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in law, a formal, written enactment by the authorized powers of a state. The term is usually not applied to a written constitutionconstitution,
fundamental principles of government in a nation, either implied in its laws, institutions, and customs, or embodied in one fundamental document or in several.
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 but is restricted to the enactments of a legislature. Statute law is to be distinguished chiefly from common lawcommon law,
system of law that prevails in England and in countries colonized by England. The name is derived from the medieval theory that the law administered by the king's courts represented the common custom of the realm, as opposed to the custom of local jurisdiction that
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, which may be defined as the body of legal rules derived from judicial decisions and custom. On most of the European continent all (or nearly all) the law is statutory and each field is subsumed by a codecode,
in law, in its widest sense any body of legal rules expressed in fixed and authoritative written form. A statute thus may be termed a code. Codes contrast with customary law (including common law), which is susceptible of various nonbinding formulations, as in the legal
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. In England and the United States, however, common law retains great importance, but with the expansion of government regulation there has been an immense growth in the statute law of those countries. In order to guide the courts many important statutes contain (usually in a preamble) a statement of the abuses that the legislation is intended to cure or of the general legislative intent. Statutes are classified in various ways. Public statutes (e.g., those establishing crimes) are universal in application, while private statutes (e.g., one compensating a named person for injury) are limited. Public statutes may be local, i.e., affecting only part of the area over which the legislature has authority, or general. Statutes that explain or clarify previous enactments or rules of common law are sometimes called declaratory statutes.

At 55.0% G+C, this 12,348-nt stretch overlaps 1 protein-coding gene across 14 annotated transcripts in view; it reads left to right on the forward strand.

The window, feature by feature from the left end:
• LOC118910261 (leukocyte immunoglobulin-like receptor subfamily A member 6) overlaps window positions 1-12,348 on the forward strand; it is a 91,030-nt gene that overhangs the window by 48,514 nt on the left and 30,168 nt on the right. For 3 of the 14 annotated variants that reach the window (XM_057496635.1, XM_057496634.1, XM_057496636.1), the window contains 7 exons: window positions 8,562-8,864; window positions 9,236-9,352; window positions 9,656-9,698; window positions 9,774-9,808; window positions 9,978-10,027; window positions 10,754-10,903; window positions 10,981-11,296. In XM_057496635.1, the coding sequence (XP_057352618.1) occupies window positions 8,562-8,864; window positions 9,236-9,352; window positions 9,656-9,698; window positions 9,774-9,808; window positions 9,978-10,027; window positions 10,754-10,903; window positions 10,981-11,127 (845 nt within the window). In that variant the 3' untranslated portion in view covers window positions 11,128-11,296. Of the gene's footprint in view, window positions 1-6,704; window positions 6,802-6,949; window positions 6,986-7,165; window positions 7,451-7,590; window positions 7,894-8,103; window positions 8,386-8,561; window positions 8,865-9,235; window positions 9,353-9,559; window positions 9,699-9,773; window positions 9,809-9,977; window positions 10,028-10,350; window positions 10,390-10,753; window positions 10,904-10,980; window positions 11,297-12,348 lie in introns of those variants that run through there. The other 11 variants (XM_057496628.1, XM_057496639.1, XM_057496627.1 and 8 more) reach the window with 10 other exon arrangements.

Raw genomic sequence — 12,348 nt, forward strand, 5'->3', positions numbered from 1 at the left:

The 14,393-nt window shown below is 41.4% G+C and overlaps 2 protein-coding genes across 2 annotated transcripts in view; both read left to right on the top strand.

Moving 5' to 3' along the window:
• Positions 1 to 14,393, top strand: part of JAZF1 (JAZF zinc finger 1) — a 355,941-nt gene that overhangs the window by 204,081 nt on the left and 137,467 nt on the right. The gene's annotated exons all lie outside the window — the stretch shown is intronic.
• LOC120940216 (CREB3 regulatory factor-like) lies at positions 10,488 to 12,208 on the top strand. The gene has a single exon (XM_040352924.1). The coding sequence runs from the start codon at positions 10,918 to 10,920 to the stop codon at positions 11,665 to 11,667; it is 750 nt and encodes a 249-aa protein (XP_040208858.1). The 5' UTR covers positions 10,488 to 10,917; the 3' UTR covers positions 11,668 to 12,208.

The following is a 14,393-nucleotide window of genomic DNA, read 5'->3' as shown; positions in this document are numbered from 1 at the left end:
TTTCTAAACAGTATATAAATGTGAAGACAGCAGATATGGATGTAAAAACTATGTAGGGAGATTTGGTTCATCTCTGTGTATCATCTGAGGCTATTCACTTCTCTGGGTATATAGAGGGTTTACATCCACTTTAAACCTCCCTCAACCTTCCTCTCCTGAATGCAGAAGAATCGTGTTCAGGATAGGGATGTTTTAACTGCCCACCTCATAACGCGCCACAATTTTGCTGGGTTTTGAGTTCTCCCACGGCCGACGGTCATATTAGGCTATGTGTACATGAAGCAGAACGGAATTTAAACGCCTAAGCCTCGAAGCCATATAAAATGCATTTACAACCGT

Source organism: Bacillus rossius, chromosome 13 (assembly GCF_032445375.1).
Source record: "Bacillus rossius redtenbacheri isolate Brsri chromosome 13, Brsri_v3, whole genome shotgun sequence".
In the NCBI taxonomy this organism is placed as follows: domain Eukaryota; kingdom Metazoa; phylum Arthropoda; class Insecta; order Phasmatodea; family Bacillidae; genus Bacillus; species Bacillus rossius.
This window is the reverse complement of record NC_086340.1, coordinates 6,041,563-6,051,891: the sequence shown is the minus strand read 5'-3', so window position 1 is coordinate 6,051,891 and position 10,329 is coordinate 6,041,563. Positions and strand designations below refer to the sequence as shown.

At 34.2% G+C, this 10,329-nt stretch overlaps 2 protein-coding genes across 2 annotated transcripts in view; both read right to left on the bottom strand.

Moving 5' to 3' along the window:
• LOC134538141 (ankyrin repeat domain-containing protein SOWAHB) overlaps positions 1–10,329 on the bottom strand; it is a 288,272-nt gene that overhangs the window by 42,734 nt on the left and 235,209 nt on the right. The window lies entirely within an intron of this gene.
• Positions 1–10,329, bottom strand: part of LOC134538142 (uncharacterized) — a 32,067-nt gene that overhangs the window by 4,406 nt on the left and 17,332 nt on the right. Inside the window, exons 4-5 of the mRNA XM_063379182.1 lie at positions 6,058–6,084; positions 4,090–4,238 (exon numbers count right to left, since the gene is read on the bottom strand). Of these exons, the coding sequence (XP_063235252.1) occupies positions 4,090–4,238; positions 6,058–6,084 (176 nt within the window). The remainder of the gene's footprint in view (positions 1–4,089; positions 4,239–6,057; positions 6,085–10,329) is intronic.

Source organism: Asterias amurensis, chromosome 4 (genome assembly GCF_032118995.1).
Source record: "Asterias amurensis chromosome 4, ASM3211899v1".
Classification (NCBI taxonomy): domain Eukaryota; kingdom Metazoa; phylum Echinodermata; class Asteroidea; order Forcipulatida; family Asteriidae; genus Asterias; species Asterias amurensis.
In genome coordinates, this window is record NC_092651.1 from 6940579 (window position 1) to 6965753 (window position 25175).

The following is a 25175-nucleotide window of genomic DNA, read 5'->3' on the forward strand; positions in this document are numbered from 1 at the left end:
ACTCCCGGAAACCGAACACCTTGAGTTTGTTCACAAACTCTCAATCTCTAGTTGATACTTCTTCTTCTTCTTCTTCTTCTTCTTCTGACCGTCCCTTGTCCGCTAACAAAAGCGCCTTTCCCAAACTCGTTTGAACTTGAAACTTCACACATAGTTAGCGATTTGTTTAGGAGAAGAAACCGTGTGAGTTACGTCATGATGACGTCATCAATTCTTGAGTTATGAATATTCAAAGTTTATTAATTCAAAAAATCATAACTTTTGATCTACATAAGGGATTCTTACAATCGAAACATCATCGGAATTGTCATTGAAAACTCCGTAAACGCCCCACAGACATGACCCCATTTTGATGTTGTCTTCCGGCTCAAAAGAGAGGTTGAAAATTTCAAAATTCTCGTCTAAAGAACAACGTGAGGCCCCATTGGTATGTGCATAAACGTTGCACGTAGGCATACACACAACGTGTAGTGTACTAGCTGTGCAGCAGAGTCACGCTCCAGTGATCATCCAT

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The following article is from The Great Soviet Encyclopedia (1979). It might be outdated or ideologically biased.



(polozhenie), in Soviet law, a normative act that summarizes, codifies, and defines the structure, functions, and competence of a state agency or system of agencies, for example, the Statute on the Supreme Court of the USSR and the General Statute on Ministries of the USSR. Statutes also regulate operational procedures of state agencies and organizations in certain cases—for example, the Statute on the Conduct of Cash Transactions by State, Cooperative, and Public Enterprises, Organizations, and Institutions—as well as all organizational, property, and labor relations pertaining to a specific question, for example, the Statute on Discoveries, Inventions, and Rationalization Proposals.



(1) A provision or regulation that defines the procedures of an organization and the functions of individual national and international organizations, such as the statute of the International Court of Justice (1945).

(2)Regulations that set the legal provisions of such medieval institutions as craft guilds. Valuable historical sources, guild statutes (or charters) consisted of rules based on common law that regulated the activities of guilds.